Single Cell Protein (SCP) and Mycoprotein

Substrates Used For Production of SCP

A variety of substrates are used for SCP production. However, availability of necessary substrates is of considerable biological and economic importance for the production of SCP. Algae which contain chlorophylls, do not require organic wastes. They use free energy from sunlight and carbondioxide from air, while bacteria (except photoautotrops) and fungi require organic wastes, as they do not contain chlorophylls (Roth, 1982).

The major components of substrates are the raw materials which contain sugars (sugarcane, sugarbeet and their processed products), starch (grains, tapioca, potato, and their by-products), lignocelluloses from woody plants and herbs having residues with nitrogen and phosphorous contents and other raw materials (whey and refuses from processed food). Organic wastes are also generated by certain industries and are rich in aromatic compounds or hydrocarbons (Bull et al, 1983). Recent price-increase in petroleum and refined petroleum products has made hydrocarbons and chemicals derived from them (such as methanol and ethanol) less attractive as raw materials for SCP production that renewable sources such as agricultural wastes or by-products. A detailed account of these wastes is given in Wastes as renewable source of energy.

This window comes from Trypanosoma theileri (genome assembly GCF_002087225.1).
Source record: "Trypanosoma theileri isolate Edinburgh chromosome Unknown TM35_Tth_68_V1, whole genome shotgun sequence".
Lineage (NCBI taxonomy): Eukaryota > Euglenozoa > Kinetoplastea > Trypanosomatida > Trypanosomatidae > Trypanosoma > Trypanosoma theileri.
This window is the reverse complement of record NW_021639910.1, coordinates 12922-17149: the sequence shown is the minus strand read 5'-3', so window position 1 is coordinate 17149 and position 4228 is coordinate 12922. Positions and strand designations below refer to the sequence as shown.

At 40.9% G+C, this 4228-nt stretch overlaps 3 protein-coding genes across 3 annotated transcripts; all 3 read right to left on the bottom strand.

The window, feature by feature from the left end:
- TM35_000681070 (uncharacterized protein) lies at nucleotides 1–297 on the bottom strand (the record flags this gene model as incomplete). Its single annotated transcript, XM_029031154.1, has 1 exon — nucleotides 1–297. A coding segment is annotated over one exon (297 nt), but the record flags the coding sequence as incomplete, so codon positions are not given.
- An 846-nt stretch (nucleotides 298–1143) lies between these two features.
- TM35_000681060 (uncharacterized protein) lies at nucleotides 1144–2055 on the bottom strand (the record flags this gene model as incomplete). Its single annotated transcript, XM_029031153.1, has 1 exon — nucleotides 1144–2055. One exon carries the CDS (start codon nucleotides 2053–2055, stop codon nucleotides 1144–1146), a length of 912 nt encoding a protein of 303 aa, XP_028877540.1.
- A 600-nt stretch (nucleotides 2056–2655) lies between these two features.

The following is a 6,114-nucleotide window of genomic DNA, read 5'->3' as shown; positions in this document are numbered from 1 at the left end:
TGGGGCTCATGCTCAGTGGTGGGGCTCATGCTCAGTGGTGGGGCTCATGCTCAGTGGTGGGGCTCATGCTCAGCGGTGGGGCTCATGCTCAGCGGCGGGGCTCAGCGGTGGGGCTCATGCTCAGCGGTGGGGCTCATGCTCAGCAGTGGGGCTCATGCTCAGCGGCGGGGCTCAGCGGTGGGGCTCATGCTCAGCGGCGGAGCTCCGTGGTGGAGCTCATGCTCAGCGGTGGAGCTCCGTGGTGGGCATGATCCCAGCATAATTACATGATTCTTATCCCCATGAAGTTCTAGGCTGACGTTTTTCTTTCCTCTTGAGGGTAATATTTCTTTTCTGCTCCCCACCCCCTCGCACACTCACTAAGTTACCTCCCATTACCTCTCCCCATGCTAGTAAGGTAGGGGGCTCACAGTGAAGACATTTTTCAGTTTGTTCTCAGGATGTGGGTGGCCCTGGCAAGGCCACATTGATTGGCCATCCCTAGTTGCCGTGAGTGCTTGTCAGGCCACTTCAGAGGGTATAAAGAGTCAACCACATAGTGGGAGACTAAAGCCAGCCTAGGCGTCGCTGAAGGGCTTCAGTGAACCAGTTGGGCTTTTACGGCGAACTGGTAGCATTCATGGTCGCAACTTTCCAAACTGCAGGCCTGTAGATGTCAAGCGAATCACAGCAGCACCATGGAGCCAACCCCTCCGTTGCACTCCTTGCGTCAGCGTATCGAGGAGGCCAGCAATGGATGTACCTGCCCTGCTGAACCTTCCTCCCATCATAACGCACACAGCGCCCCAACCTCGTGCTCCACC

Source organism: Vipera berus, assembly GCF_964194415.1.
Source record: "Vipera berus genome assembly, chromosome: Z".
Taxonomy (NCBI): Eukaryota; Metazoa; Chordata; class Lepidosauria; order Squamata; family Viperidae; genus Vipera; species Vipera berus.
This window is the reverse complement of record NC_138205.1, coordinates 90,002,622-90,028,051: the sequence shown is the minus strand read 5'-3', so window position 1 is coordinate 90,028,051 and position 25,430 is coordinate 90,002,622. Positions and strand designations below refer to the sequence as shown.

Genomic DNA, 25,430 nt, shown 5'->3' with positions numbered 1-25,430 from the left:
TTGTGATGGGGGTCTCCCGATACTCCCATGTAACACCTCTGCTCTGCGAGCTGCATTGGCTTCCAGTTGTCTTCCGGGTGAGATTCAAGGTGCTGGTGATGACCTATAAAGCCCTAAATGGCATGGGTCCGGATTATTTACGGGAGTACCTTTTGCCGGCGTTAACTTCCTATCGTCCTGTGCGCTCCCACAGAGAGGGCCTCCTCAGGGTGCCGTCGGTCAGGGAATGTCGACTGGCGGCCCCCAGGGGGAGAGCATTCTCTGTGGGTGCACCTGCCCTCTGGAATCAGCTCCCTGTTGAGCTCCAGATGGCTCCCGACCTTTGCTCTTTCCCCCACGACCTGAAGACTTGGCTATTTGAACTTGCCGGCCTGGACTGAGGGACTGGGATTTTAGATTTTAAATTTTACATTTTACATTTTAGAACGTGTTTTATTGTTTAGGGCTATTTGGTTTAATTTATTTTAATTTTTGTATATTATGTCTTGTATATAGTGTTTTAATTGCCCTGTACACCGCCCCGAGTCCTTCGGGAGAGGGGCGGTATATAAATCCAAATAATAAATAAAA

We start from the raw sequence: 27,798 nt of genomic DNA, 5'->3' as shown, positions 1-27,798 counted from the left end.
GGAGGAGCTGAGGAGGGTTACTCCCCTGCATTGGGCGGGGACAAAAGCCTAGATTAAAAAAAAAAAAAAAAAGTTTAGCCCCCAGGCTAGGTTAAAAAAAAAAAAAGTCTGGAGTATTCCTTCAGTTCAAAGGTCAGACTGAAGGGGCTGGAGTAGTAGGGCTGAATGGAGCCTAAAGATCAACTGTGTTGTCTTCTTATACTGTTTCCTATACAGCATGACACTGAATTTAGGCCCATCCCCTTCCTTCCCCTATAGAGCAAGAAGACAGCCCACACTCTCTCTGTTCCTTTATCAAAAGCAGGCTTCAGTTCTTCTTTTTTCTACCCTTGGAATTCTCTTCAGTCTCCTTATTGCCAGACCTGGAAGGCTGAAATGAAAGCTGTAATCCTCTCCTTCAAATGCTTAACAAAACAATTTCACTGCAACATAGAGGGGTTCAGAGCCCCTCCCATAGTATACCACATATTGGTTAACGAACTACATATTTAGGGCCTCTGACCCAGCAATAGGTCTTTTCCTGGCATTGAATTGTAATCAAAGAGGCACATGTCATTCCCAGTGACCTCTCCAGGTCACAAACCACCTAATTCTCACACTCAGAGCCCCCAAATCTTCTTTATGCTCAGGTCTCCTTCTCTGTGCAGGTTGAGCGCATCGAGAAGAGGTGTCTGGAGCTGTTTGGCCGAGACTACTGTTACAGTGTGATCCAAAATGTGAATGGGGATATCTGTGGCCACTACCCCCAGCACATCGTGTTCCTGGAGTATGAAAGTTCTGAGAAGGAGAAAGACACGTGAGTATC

Content
» Advantages of producing microbial protein
» Microorganisms use as single cell protein (SCP)
» Substrates used for the production of SCP
» Nutritional values of SCP
» Genetic improvements of microbial cells
» Production of algal biomass

» Factors affecting bio­mass production

» Harvesting the algal biomass

» Spirulina as SCP, cultivation and uses
» Production of bacterial and actinomycetous biomass

» Method of production

» Factors affecting biomass production

» Product recovery
» Production of yeast biomass

» Factors affecting growth of yeast

» Recovery of yeast biomass
» Production of fungal biomass (Other than Mushrooms)

» Growth conditions

» Organic wastes as substrates

» Traditional fungal foods


» Shoyu


» Miso


» Sake


» Tempeh  
» Mushroom culture

» Historical background

» Present status of mushroom culture in India

» Nutritional values

» Cultivation methods


» Obtaining pure culture 


» Preparation of spawns


» Formulation and preparation of composts


» Spawning, spawn running and cropping

» Control of pathogens and pests

» Cultivation of paddy straw mushroom

» Cultivation of white button mushroom

» Cultivation of Dhingri (Pleurotus sajor-caju)

» Recipes of mushroom